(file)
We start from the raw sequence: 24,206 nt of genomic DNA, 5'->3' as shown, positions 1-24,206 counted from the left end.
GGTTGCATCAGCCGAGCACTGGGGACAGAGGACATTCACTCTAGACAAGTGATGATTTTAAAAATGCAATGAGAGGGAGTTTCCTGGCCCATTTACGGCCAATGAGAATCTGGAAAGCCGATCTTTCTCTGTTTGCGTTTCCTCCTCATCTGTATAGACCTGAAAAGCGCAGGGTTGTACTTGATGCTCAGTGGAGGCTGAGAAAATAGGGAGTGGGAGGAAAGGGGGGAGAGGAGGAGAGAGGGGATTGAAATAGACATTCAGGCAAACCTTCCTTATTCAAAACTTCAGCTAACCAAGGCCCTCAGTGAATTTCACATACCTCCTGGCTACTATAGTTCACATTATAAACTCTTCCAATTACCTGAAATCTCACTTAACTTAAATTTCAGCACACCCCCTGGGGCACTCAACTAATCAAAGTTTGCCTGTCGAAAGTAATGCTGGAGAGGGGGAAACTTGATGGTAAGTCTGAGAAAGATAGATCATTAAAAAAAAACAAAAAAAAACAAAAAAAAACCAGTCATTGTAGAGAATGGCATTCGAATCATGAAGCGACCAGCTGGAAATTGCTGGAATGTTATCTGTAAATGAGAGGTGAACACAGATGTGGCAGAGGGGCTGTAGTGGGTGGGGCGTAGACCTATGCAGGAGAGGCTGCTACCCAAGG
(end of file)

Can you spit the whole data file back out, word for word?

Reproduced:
We start from the raw sequence: 24,206 nt of genomic DNA, 5'->3' as shown, positions 1-24,206 counted from the left end.
GGTTGCATCAGCCGAGCACTGGGGACAGAGGACATTCACTCTAGACAAGTGATGATTTTAAAAATGCAATGAGAGGGAGTTTCCTGGCCCATTTACGGCCAATGAGAATCTGGAAAGCCGATCTTTCTCTGTTTGCGTTTCCTCCTCATCTGTATAGACCTGAAAAGCGCAGGGTTGTACTTGATGCTCAGTGGAGGCTGAGAAAATAGGGAGTGGGAGGAAAGGGGGGAGAGGAGGAGAGAGGGGATTGAAATAGACATTCAGGCAAACCTTCCTTATTCAAAACTTCAGCTAACCAAGGCCCTCAGTGAATTTCACATACCTCCTGGCTACTATAGTTCACATTATAAACTCTTCCAATTACCTGAAATCTCACTTAACTTAAATTTCAGCACACCCCCTGGGGCACTCAACTAATCAAAGTTTGCCTGTCGAAAGTAATGCTGGAGAGGGGGAAACTTGATGGTAAGTCTGAGAAAGATAGATCATTAAAAAAAAACAAAAAAAAACAAAAAAAAACCAGTCATTGTAGAGAATGGCATTCGAATCATGAAGCGACCAGCTGGAAATTGCTGGAATGTTATCTGTAAATGAGAGGTGAACACAGATGTGGCAGAGGGGCTGTAGTGGGTGGGGCGTAGACCTATGCAGGAGAGGCTGCTACCCAAGG